Recently I've been learning about Intuitive Eating - the theory that our bodies were born knowing exactly when we were hungry or full, but that all the societal pressure and conventions about food messed up our understanding of these cues. I feel like the same can apply to technology: our bodies know when we've had enough time sitting still and scrolling, and getting better at tuning into these signals is the key to having a natural and healthy relationship with our phones.

Pay attention to how you feel in your body and emotions when you first pick up your phone for the day. Are you anxious, or excited? How do you feel in your eyes, your head, your neck and shoulders, your wrists? What are your energy levels like? Set an alarm on your phone to remind you to check in on these feelings every hour or two for the next couple of days, and revisit the same questions each time.

For me, early signals that it's time for a break are dry eyes and tired legs. Some days I'll also find that my mood starts to slump - but just like with my five year old's appetite, each day is different, and I have to be responsive to what I'm actually feeling each day. Just as how regulated eating patterns override our body's naturally fluctuating demands for food and energy, imposing hard, inflexible limits on how we spend our time on and offline can actually get in the way of figuring out what feels good to us.

Pay attention to resistance.

If you're regularly catching yourself wasting whole afternoons on Twitter etc, it's likely that screen time and social media isn't really the root problem for you. What we're actually doing when we get sucked into spending hours on these sorts of websites is plain old procrastinating: indulging in distracting fun instead of getting bogged down in the less fun tasks on our to do lists. In fact, I find my screen time clocks in the most hours when I'm putting off doing something that feels too huge, too scary, or that I simply don't enjoy doing, as I flail around for any and every distraction to keep me from actually getting down to it.

When faced with this sort of internal resistance, we have two options: remove all temptation, or address the cause of the struggle. If it's a task that simply must get done, you might decide to do as Neil Gaiman does and retreat to a log cabin where your only options for entertainment are to either write, or stare out of the window - with the latter inevitably getting boring after a while.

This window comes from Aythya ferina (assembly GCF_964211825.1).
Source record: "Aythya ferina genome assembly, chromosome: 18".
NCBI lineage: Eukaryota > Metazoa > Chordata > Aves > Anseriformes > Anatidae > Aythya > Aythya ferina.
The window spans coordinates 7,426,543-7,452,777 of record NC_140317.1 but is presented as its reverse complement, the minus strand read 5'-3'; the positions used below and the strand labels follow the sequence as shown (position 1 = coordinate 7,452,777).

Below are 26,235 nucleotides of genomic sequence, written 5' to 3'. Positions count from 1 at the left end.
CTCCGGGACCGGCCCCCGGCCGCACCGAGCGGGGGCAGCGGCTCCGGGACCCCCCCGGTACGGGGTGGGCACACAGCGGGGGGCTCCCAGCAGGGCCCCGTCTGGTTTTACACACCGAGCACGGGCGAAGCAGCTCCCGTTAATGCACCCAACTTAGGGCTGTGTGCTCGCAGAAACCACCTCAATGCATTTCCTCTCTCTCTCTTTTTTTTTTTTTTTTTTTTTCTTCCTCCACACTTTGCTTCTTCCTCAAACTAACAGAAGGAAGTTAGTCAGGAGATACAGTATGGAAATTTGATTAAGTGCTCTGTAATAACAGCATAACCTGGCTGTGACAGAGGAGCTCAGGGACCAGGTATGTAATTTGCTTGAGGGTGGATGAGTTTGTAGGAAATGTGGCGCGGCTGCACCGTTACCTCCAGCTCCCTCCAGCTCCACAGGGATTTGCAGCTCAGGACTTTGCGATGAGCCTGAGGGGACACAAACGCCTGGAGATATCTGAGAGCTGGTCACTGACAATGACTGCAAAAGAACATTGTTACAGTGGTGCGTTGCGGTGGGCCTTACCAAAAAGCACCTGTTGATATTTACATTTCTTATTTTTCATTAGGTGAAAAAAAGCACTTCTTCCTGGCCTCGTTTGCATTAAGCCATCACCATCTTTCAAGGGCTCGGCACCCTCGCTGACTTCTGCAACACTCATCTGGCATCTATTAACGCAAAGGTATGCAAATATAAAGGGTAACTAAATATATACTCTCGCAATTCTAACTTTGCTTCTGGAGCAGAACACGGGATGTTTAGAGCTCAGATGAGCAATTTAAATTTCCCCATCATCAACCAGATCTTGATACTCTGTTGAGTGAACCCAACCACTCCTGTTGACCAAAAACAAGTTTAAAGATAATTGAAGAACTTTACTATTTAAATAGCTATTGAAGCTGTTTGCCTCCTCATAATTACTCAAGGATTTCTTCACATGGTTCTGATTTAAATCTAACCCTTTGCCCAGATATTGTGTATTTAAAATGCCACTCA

When that isn't an option - which is most of the time for professional content creators - it's time to look long and hard at what's really stopping you from doing the work that you chose and supposedly love.

Find a hobby that doesn't depend on screen time. For a lot of us, we got into the business of blogging, photography, and social media because it was our hobby first. That makes it really tricky to delineate the two - how do we kick back and switch off when these are the very activities we used to use to do that?! Finding a hobby that doesn't require a screen or a wifi connection is a great way to bring back that balance. Crafts like knitting, embroidery or painting, learning a musical instrument, getting a pet that requires love and attention or joining a club or group activity are all good shouts, if you're able. It has to be something you love and enjoy, and that you have zero expectations of creating content from. (Of course, it's fine if you do occasionally share your new hobby within your content - but the second you approach it as a content-creation exercise, the joy and freedom of it is lost and it becomes yet another work-based activity.)

Build a workday you love. If you're a full-time content creator you have the luxury of designing your own working week. What do you want it to look like? Instead of starting from a problem - too much screen time - dial back and look at your day from a place of joy, love and freedom. You can give yourself anything you need to do your work today? What do you want and need? All the research shows that change happens best when instead of trying to take something out, we add something in that is more appealing. Can you work in time for a swim, regular lunch dates, reading on the couch or volunteering with a charity you love? What can you give to yourself that will nourish and feed your creativity and the skills you use for your screen-based work?

Ultimately, this month's question isn't simply about 'managing time' at all, but digging a little deeper to tune into what's really valuable and worth it to you. When you know what your time is worth, you automatically become much better at protecting it - and using it in the ways that best serve you, the people you love and your aims and goals for your life.

Banner image by @asideofsweet for Lipton